Alright, I would like to pose a question on the validity of this argument, I seem to be caught on whether or not to believe it.(adsbygoogle = window.adsbygoogle || []).push({});

The proposition is, if, for any sets A and B, [itex]f(A \cap B) = f(A) \cap f(B)[/itex], then [itex]f[/itex] is injective.

Proposed proof:

Let's look at the contrapositive, that is if [itex]f[/itex] is not injective, then [itex]f(A \cap B) \neq f(A) \cap f(B)[/itex]. Since we already know that [itex]f(A \cap B) \subseteq f(A) \cap f(B)[/itex] by some earlier exercise. Let us assume for the sake of contradiction that [itex]f(A) \cap f(B) \subseteq f(A \cap B)[/itex]. Now consider, A = {1, 2, 3}, B = {1, 2} and f = {(1,1), (2,2), (3,3)}, so that [itex]f(A) \cap f(B) = \{1,2,3\} \not\subseteq \{1,2\} = f(A \cap B)[/itex]. Hence [itex]f(A \cap B)[/itex] cannot possibly be equal to [itex]f(A) \cap f(B)[/itex]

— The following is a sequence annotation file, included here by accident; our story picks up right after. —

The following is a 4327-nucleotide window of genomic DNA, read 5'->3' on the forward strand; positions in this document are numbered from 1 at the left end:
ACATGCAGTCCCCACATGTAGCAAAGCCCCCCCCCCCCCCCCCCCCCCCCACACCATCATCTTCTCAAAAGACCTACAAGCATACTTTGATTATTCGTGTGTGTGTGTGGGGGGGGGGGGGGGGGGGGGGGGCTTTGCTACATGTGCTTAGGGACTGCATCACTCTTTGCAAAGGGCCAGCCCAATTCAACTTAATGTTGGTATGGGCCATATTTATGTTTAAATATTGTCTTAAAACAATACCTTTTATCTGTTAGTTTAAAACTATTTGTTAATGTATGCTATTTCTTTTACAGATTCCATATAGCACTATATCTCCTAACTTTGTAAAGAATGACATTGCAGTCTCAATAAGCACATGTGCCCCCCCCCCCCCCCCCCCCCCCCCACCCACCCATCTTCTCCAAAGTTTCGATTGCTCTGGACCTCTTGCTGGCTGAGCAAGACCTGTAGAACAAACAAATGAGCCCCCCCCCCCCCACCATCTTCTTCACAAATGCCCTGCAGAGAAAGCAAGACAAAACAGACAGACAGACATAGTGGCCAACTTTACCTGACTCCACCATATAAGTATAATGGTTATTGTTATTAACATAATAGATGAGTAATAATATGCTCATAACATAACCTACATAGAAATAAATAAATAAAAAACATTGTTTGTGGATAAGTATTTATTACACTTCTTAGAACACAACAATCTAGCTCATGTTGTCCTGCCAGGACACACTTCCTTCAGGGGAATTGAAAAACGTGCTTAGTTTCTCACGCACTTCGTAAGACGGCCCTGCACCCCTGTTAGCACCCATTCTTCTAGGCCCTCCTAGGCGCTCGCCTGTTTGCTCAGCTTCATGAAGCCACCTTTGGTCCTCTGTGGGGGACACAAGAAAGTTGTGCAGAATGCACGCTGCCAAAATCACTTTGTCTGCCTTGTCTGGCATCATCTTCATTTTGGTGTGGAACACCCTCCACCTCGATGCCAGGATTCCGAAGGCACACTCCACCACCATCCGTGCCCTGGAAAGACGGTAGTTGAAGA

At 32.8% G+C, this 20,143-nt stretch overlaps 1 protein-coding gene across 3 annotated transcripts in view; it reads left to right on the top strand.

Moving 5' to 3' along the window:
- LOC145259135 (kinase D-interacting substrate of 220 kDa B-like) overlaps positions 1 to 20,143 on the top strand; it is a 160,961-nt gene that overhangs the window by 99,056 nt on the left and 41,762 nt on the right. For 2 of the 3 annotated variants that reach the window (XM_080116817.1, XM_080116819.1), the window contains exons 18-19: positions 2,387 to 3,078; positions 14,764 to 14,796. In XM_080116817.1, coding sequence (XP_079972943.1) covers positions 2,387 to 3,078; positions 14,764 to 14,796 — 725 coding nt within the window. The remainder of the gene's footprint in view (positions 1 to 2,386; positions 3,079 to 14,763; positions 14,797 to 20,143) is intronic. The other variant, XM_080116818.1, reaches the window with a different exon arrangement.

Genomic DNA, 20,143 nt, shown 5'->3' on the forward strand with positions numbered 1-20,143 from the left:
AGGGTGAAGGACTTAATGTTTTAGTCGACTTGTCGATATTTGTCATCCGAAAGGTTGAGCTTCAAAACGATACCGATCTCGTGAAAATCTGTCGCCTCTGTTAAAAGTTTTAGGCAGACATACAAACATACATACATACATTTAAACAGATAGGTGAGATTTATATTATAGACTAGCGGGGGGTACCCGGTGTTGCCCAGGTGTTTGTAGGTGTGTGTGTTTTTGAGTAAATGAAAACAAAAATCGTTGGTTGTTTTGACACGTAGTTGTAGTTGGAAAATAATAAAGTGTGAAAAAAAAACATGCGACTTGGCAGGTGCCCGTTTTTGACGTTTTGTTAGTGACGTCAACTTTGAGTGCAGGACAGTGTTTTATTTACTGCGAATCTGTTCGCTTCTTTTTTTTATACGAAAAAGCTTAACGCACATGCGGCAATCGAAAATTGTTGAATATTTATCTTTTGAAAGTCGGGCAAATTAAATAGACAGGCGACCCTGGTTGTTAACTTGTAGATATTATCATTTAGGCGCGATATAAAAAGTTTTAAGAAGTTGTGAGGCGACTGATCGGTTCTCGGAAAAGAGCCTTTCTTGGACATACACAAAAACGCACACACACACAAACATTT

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# Injectivity with functions

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